“I found out it was just packaged differently; I was still being fed the same shit,” Dia says. “I felt like I was really duped about what the ethics of the site were, in relation to feminism and punk rock. I felt initially that there was a commitment to quality and the uniqueness of each model. Now I feel like there’s a conveyor belt of models. It turned into the fast food version of porn – slinging bodies left and right. It denigrates women because it reduces them and dilutes all of their personalities.”

Among Dia’s other claims are that Suhl called models “whores” and once told her that he planned to eventually sell the site to a major porn conglomerate like Hustler.

Dia says she left after Suhl asked her to stop being as vocal on the SG message boards. She says that Suhl told her that she was supposed to be “one percent of a voice out of 100.”

“That’s not punk,” she says. “Punk is all about being 100 percent.”

As for the SG camp, a section of the Web site has been designated to debunking these claims. The page says that the majority of SG employees are women, including photographers, and maintains that Missy is very much hands on. The site also includes testimonials from 20 current models, decrying all of these claims as rumors and outright lies.

Missy and Suhl declined to comment on the accusations.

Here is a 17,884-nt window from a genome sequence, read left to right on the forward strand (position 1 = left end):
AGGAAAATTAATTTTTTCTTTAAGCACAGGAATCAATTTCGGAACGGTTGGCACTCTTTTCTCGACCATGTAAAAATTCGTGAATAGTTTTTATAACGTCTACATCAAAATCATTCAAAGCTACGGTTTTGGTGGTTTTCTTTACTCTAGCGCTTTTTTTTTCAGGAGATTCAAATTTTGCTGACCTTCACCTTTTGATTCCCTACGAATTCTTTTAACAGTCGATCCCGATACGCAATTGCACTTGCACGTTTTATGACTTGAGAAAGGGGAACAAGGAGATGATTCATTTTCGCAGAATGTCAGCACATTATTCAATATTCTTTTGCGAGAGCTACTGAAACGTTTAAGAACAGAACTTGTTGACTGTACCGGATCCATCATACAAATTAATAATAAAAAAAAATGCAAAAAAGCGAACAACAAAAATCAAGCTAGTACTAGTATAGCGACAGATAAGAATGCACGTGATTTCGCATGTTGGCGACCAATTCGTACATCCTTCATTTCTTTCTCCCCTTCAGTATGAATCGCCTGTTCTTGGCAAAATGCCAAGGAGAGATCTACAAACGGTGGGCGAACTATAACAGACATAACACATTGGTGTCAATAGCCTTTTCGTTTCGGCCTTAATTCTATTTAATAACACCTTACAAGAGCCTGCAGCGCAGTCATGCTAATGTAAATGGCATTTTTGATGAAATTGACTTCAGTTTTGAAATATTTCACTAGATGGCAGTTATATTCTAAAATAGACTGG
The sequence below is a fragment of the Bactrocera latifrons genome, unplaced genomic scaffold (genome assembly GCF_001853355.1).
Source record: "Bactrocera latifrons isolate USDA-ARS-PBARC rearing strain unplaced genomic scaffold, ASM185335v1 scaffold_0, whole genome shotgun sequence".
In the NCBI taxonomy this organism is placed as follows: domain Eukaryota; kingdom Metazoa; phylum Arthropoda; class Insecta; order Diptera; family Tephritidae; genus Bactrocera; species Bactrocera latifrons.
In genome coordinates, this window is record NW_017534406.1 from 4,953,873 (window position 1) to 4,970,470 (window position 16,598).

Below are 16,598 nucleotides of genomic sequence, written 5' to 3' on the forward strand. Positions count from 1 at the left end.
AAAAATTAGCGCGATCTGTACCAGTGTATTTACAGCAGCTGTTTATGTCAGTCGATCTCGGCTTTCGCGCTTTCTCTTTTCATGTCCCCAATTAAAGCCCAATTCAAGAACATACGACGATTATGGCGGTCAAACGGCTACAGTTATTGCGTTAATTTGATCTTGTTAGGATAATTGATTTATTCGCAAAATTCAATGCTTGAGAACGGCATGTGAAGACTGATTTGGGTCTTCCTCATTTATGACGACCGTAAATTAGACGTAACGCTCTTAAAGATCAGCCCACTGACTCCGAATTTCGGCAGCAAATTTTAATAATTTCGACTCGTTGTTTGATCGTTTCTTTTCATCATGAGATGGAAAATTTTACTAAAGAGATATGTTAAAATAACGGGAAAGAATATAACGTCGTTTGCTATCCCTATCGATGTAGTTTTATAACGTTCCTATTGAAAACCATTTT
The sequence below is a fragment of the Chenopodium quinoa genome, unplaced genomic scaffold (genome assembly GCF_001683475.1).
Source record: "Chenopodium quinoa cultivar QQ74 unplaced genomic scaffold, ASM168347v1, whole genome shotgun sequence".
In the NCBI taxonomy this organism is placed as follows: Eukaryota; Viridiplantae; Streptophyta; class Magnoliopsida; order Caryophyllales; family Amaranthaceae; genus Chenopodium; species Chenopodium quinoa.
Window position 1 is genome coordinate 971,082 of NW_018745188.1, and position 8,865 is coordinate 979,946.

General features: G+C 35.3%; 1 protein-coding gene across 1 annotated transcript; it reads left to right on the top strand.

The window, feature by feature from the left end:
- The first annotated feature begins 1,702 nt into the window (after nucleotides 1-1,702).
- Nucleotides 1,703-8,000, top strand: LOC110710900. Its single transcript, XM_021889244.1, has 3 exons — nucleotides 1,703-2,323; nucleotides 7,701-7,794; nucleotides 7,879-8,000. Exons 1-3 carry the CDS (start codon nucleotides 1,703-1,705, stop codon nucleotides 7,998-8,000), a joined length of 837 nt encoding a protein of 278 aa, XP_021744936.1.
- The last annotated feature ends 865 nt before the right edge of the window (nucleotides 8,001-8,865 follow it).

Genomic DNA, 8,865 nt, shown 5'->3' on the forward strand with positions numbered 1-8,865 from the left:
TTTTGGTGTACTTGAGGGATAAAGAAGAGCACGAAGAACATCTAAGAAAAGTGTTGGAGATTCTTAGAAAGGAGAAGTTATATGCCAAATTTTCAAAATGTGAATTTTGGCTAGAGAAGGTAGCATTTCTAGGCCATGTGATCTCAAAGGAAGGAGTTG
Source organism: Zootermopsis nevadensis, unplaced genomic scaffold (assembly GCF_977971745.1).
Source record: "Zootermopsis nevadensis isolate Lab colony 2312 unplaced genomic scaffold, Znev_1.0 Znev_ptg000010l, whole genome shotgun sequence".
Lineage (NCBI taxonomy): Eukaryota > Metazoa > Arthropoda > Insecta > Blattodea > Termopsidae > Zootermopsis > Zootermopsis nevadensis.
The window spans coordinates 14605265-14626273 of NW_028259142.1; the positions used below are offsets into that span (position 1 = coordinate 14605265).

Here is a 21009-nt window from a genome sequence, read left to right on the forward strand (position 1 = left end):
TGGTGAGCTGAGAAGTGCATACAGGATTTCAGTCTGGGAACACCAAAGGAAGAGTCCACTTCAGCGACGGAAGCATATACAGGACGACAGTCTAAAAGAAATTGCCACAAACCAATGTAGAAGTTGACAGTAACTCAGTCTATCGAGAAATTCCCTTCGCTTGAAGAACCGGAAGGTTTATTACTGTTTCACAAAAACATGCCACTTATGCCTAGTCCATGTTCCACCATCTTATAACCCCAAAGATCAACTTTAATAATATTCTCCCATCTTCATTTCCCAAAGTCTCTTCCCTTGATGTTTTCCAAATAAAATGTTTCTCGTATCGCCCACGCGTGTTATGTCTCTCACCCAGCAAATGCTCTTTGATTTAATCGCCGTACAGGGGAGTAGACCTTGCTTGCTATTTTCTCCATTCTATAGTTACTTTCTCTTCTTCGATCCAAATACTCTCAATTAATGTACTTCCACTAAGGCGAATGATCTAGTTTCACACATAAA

Despite the back-and-forth, it’s clear that the live show continues the site’s attitude of empowered, sex-positive women, which is exactly where the show is unsettling. Forged female empowerment is far more offensive than your run-of-the-mill strip club where sex is sold as-is. The women of SG’s live show may threaten the audience and spit food on them, but let’s not forget, they’re only giving exactly what the audience wants of them.

Does knowing that the naked woman on your computer screen reads Nabokov really make her any more of a real person? Are SG’s model profiles any different from those on typical porn sites that tell the viewer only what they want to hear? What is the difference between fetishizing Asian schoolgirls and a punk-rock F-U attitude colorfully garnished with tattoos and piercings? Seems to be the same thing with a different aesthetic.

Or maybe I’m just not hip enough to get it.


SuicideGirls’ burlesque show meant to empower was published on November 10, 2005 in Features